Article · Dec 2014 · Journal of Pediatric Hematology/Oncology
[Show abstract]ABSTRACT: Hematopoietic cell transplantation (HCT) is an important curative treatment for children with high-risk hematologic malignancies and solid tumors, and increasingly, non-malignant diseases. Given improvements in care, there is a growing number of long-term survivors of pediatric HCT. Compared with non-transplanted childhood cancer survivors, HCT survivors have been shown to have a substantially increased burden of serious chronic conditions and impairments involving virtually every organ system and overall quality of life. This likely reflects the joint contributions of pre-transplant treatment exposures and organ dysfunction, the transplant conditioning regimen, and any post-transplant graft versus host disease (GVHD). In response, the Children's Oncology Group (COG) has created Long-Term Follow-Up Guidelines (www.survivorshipguidelines.org) for survivors of childhood, adolescent, and young adult cancer, including those treated with HCT. Guidelines taskforces, consisting of HCT specialists, other pediatric oncologists, radiation oncologists, organ-specific subspecialists, nurses, social workers, other healthcare professionals, and patient advocates have systematically reviewed the literature with regards to late effects after childhood cancer and HCT since 2002, with the most recent review completed in 2013. For the most recent review cycle, over 800 articles from the medical literature relevant to childhood cancer and HCT survivorship were reviewed, including 586 original research articles. Provided here-in is an organ system-based overview that emphasizes the most relevant COG recommendations (with accompanying evidence grade) for the long-term follow-up care of childhood HCT survivors (regardless of current age) based on a rigorous review of the available evidence. These recommendations cover both autologous and allogeneic HCT survivors, those transplanted for non-malignant diseases, and those with a history of chronic GVHD.
Article · Jan 2016 · Biology of blood and marrow transplantation: journal of the American Society for Blood and Marrow Transplantation
[Show abstract]ABSTRACT: Background:
Children with leukemia suffer immune dysfunction from their malignancy and chemotherapy. The immune system components most affected, the degree to which immune suppression occurs, and the duration of immunodeficiency are incompletely characterized. This study measures immunologic parameters following completion of therapy.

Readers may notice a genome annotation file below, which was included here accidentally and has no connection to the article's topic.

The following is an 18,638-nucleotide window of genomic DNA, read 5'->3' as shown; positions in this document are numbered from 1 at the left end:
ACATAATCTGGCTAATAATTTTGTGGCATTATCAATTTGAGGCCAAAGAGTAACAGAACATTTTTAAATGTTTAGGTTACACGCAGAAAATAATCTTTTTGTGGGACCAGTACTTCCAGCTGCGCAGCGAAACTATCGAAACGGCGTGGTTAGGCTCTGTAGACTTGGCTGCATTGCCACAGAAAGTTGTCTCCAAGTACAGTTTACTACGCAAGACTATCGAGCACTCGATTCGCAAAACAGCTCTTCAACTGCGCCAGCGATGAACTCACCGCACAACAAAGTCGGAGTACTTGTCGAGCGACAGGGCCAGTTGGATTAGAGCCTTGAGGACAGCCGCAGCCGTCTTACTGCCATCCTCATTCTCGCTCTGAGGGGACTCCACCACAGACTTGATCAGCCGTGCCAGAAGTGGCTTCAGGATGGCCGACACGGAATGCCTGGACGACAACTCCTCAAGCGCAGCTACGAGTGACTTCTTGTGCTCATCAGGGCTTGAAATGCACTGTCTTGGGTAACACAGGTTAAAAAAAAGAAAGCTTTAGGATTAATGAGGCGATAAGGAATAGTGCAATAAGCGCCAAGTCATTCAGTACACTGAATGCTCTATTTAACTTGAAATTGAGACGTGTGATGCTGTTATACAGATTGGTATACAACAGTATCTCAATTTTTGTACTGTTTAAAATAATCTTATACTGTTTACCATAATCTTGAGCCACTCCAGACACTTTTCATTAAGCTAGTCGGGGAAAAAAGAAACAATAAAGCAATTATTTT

This is a prospective, single institution cohort study. Eligible children with acute myelogenous or acute lymphoblastic leukemia diagnosed between 1 and 21 years of age were enrolled at therapy completion. Immune parameters were assessed at the end of therapy and 6 months later: complete blood counts, immunoglobulin levels, quantitative lymphocyte subsets, mitogen-induced lymphocyte proliferation, natural killer cell function, and vaccine titers.
Twenty patients were evaluated; 13 (65%) were female, 15 had acute lymphoblastic leukemia (75%). Mean age at diagnosis was 7.9 years. At end of therapy, all patients had some degree of immune dysfunction. At 6 months posttherapy, persistent abnormalities included: leukopenia (25%), neutropenia (15%), lymphopenia (5%), hypogammaglobulinemia (25%), one or more subtherapeutic vaccine titers (100%), abnormal lymphocyte subset levels (20%), decreased (15%), or absent (10%) natural killer cell function and abnormal lymphocyte proliferative responses (25%).
All patients had multiple abnormalities at end of therapy, and all patients had some degree of persistent immune dysfunction at 6 months after completion of therapy. Clinical implications of these laboratory abnormalities are currently unknown; longer term evaluations are ongoing. We demonstrate that survivors of childhood cancer have lasting quantitative and functional immunologic defects and may remain at risk for infectious complications after completion of therapy.
Article · Nov 2016 · Journal of Pediatric Hematology/Oncology